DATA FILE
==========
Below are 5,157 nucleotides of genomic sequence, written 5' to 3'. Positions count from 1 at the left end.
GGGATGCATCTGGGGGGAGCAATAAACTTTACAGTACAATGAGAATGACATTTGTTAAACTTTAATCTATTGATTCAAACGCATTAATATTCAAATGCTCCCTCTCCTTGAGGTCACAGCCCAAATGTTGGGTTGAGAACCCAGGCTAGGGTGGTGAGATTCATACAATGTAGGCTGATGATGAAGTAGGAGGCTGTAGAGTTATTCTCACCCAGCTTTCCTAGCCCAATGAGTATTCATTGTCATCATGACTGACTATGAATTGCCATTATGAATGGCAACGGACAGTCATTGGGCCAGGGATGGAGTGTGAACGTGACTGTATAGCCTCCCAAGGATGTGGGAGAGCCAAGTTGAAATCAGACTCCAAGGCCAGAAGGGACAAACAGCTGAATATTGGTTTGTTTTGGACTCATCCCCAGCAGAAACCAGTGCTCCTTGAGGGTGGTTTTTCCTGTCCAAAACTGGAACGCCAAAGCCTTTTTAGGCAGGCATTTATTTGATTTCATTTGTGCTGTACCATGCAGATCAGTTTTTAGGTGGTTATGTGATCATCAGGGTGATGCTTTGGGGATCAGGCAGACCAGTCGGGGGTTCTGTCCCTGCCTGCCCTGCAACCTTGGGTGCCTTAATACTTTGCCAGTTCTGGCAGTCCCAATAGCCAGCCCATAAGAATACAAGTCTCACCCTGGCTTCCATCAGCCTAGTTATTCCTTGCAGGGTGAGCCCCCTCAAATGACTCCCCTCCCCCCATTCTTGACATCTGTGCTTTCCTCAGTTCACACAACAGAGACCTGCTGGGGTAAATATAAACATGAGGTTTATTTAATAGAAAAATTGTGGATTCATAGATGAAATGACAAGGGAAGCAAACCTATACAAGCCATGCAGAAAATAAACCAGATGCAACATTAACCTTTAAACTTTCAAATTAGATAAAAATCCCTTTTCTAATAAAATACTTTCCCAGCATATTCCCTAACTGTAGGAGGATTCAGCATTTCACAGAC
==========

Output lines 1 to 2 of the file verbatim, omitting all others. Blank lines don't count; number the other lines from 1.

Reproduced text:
Below are 5,157 nucleotides of genomic sequence, written 5' to 3'. Positions count from 1 at the left end.
GGGATGCATCTGGGGGGAGCAATAAACTTTACAGTACAATGAGAATGACATTTGTTAAACTTTAATCTATTGATTCAAACGCATTAATATTCAAATGCTCCCTCTCCTTGAGGTCACAGCCCAAATGTTGGGTTGAGAACCCAGGCTAGGGTGGTGAGATTCATACAATGTAGGCTGATGATGAAGTAGGAGGCTGTAGAGTTATTCTCACCCAGCTTTCCTAGCCCAATGAGTATTCATTGTCATCATGACTGACTATGAATTGCCATTATGAATGGCAACGGACAGTCATTGGGCCAGGGATGGAGTGTGAACGTGACTGTATAGCCTCCCAAGGATGTGGGAGAGCCAAGTTGAAATCAGACTCCAAGGCCAGAAGGGACAAACAGCTGAATATTGGTTTGTTTTGGACTCATCCCCAGCAGAAACCAGTGCTCCTTGAGGGTGGTTTTTCCTGTCCAAAACTGGAACGCCAAAGCCTTTTTAGGCAGGCATTTATTTGATTTCATTTGTGCTGTACCATGCAGATCAGTTTTTAGGTGGTTATGTGATCATCAGGGTGATGCTTTGGGGATCAGGCAGACCAGTCGGGGGTTCTGTCCCTGCCTGCCCTGCAACCTTGGGTGCCTTAATACTTTGCCAGTTCTGGCAGTCCCAATAGCCAGCCCATAAGAATACAAGTCTCACCCTGGCTTCCATCAGCCTAGTTATTCCTTGCAGGGTGAGCCCCCTCAAATGACTCCCCTCCCCCCATTCTTGACATCTGTGCTTTCCTCAGTTCACACAACAGAGACCTGCTGGGGTAAATATAAACATGAGGTTTATTTAATAGAAAAATTGTGGATTCATAGATGAAATGACAAGGGAAGCAAACCTATACAAGCCATGCAGAAAATAAACCAGATGCAACATTAACCTTTAAACTTTCAAATTAGATAAAAATCCCTTTTCTAATAAAATACTTTCCCAGCATATTCCCTAACTGTAGGAGGATTCAGCATTTCACAGAC